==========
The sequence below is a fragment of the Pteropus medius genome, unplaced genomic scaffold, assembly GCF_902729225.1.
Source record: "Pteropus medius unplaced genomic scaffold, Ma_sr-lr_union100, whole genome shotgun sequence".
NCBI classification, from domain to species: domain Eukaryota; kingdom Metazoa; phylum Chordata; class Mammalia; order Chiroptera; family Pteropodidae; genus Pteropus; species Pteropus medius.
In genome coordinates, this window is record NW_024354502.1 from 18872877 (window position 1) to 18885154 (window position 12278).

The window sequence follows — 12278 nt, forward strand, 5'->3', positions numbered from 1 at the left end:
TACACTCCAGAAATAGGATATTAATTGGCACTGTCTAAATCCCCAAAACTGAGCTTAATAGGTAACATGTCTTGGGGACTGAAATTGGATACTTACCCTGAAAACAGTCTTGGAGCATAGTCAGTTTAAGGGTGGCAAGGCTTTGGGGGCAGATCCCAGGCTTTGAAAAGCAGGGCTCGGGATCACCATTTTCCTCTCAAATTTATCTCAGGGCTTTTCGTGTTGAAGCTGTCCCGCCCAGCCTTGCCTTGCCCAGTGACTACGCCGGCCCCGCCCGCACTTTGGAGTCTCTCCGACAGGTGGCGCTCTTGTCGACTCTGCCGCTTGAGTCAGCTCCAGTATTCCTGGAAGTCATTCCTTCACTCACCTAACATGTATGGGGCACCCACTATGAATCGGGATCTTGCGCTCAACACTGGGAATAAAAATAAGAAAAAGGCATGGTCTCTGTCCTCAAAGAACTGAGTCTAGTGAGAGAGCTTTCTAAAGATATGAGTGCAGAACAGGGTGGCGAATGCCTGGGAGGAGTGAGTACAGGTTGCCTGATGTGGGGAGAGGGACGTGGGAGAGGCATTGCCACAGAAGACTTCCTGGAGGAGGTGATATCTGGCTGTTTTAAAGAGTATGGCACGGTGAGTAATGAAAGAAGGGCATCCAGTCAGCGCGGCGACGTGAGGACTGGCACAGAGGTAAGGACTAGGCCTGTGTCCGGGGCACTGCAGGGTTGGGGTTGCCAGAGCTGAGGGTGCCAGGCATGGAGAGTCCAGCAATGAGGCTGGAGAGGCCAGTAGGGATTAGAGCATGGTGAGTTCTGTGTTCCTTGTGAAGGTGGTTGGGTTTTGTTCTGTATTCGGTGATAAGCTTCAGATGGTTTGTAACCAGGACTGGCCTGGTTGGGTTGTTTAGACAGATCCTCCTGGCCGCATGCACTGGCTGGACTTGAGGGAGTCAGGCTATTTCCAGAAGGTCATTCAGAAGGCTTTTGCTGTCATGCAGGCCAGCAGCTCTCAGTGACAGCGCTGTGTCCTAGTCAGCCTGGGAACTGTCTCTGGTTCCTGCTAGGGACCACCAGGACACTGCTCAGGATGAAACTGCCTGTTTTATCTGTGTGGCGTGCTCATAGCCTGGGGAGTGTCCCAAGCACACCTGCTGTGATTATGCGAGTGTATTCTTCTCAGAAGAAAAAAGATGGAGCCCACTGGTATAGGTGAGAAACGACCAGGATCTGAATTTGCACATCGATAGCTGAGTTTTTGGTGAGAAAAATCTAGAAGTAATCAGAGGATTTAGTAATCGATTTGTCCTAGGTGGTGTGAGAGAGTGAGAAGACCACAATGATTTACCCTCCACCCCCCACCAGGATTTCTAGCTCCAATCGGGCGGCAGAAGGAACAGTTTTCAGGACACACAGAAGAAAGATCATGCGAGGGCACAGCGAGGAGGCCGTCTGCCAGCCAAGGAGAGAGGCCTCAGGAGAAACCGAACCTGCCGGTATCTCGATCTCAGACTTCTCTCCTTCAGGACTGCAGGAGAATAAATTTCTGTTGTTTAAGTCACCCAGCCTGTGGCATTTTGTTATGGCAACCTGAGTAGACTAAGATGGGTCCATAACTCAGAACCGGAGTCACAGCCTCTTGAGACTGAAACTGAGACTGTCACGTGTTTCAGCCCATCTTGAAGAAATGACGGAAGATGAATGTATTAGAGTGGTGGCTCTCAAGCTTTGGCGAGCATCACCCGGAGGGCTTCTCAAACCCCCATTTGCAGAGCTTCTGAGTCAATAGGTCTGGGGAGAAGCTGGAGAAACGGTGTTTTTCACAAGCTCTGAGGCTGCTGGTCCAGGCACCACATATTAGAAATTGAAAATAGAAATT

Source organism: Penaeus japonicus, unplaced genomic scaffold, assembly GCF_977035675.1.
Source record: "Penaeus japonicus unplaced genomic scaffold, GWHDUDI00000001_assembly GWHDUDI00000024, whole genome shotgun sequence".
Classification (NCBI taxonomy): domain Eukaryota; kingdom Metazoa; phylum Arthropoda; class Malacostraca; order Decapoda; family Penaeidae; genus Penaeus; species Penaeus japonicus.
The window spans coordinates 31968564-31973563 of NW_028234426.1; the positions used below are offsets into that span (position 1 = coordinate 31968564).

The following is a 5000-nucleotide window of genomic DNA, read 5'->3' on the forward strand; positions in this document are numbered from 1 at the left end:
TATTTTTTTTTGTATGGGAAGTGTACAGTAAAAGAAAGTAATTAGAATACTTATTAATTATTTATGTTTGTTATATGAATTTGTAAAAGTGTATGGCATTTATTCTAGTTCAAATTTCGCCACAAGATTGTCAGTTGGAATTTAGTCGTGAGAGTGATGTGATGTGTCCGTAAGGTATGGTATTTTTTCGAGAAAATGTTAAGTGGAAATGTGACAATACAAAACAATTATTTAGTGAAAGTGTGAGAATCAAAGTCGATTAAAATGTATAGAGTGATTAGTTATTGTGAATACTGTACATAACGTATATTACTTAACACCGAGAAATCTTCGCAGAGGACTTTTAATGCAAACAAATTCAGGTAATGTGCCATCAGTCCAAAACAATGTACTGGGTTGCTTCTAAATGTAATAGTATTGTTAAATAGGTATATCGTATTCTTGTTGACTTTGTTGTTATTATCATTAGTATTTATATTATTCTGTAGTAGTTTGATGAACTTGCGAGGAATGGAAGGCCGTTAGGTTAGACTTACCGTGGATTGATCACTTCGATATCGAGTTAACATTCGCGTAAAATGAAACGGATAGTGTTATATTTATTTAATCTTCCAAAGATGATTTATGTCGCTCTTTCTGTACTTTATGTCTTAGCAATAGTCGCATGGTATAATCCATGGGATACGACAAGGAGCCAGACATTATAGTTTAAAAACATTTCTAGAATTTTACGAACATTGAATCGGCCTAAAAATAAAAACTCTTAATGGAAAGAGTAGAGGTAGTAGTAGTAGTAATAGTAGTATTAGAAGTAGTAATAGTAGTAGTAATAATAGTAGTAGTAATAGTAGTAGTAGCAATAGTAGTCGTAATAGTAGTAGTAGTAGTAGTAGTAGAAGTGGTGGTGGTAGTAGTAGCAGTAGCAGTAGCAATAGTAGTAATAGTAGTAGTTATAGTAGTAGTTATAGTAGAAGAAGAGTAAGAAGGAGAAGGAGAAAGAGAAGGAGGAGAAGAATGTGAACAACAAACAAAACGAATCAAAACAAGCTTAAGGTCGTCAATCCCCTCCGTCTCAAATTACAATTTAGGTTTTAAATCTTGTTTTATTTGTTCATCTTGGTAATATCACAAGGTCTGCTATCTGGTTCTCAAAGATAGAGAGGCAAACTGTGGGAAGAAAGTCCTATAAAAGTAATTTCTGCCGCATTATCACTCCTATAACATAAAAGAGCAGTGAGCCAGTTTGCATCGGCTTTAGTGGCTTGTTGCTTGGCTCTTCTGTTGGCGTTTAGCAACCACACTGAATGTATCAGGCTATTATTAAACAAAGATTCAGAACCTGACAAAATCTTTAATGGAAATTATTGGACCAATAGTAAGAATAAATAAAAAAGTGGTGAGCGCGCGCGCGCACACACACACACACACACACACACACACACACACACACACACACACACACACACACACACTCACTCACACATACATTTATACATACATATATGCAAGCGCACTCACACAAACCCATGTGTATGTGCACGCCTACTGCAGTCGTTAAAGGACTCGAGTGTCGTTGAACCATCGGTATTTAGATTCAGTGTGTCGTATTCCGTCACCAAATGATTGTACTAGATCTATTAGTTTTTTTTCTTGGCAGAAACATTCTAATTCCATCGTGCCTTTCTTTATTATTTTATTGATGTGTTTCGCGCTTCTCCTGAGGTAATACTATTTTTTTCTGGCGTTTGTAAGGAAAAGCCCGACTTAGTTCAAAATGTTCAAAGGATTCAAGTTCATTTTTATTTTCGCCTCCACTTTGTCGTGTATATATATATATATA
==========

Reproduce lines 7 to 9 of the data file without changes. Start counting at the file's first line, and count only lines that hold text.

Source organism: Penaeus japonicus, unplaced genomic scaffold, assembly GCF_977035675.1.
Source record: "Penaeus japonicus unplaced genomic scaffold, GWHDUDI00000001_assembly GWHDUDI00000024, whole genome shotgun sequence".
Classification (NCBI taxonomy): domain Eukaryota; kingdom Metazoa; phylum Arthropoda; class Malacostraca; order Decapoda; family Penaeidae; genus Penaeus; species Penaeus japonicus.